NIH to fund new grants for HIV research

The National Institute of Allergy and Infectious Diseases of the NIH announced it will fund 5-year grants to three HIV research teams for a total of $14 million within the first year.

The grants are part of the Martin Delaney Collaboratory, designed to create public-private partnerships in HIV care, according to an NIH press release. “Martin Delaney was a true hero in the fight against HIV/AIDS, and he believed, as we do, that progress toward a cure for HIV/AIDS can be made through partnerships among scientists in government, industry and academia,” Anthony S. Fauci, MD, NIAID director, said in the release.

“These new grants, and the collaboratory to which they belong, are one way in which we honor his memory and advance his vision,” Fauci said.

The following research teams will receive the grants:

  • Fred Hutchinson Cancer Research Center in Seattle, working with Sangamo BioSciences Inc., a biopharmaceutical company based in Richmond, Calif.;
  • University of North Carolina at Chapel Hill, working with Merck Research Laboratories, based in Whitehouse Station, N.J.;
  • University of California, San Francisco, and the Vaccine & Gene Therapy Institute of Florida in Port St. Lucie, Fla., working with Merck Research Laboratories.

“Each team will pursue a unique and complementary approach aimed at eradicating these remaining HIV reservoirs. To fulfill their role as members of a collaboratory, the teams will also meet periodically as their research progresses to find ways to work together,” NIH officials wrote in the release.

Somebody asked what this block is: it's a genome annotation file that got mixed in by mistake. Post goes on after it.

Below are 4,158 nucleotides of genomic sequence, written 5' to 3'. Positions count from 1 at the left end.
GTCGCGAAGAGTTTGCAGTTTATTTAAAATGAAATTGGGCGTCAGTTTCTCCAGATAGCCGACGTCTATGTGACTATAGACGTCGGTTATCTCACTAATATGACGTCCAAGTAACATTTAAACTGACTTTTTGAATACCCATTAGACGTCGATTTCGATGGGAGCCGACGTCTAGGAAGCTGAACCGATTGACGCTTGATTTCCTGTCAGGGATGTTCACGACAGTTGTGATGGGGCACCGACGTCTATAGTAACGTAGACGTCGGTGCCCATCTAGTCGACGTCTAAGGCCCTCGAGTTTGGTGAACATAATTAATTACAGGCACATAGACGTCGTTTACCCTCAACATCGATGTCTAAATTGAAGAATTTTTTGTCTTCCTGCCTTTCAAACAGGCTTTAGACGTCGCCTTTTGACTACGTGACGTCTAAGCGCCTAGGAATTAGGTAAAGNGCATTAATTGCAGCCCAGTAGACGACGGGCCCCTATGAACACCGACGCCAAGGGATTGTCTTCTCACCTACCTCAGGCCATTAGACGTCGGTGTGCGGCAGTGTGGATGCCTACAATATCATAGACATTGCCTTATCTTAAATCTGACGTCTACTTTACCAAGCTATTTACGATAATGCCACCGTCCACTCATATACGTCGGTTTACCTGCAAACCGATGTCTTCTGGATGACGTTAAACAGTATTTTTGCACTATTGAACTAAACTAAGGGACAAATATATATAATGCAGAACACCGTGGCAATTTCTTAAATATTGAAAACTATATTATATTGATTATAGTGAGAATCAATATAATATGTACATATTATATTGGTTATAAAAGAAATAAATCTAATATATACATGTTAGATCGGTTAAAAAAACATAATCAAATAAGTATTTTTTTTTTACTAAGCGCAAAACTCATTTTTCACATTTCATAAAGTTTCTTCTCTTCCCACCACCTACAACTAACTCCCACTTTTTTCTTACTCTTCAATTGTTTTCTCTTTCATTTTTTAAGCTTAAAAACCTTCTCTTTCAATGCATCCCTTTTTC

Twitter Follow the PediatricSuperSite.com on Twitter.

The National Institute of Allergy and Infectious Diseases of the NIH announced it will fund 5-year grants to three HIV research teams for a total of $14 million within the first year.

The grants are part of the Martin Delaney Collaboratory, designed to create public-private partnerships in HIV care, according to an NIH press release. “Martin Delaney was a true hero in the fight against HIV/AIDS, and he believed, as we do, that progress toward a cure for HIV/AIDS can be made through partnerships among scientists in government, industry and academia,” Anthony S. Fauci, MD, NIAID director, said in the release.

“These new grants, and the collaboratory to which they belong, are one way in which we honor his memory and advance his vision,” Fauci said.

The following research teams will receive the grants:

  • Fred Hutchinson Cancer Research Center in Seattle, working with Sangamo BioSciences Inc., a biopharmaceutical company based in Richmond, Calif.;
  • University of North Carolina at Chapel Hill, working with Merck Research Laboratories, based in Whitehouse Station, N.J.;
  • University of California, San Francisco, and the Vaccine & Gene Therapy Institute of Florida in Port St. Lucie, Fla., working with Merck Research Laboratories.

“Each team will pursue a unique and complementary approach aimed at eradicating these remaining HIV reservoirs. To fulfill their role as members of a collaboratory, the teams will also meet periodically as their research progresses to find ways to work together,” NIH officials wrote in the release.

Twitter Follow the PediatricSuperSite.com on Twitter.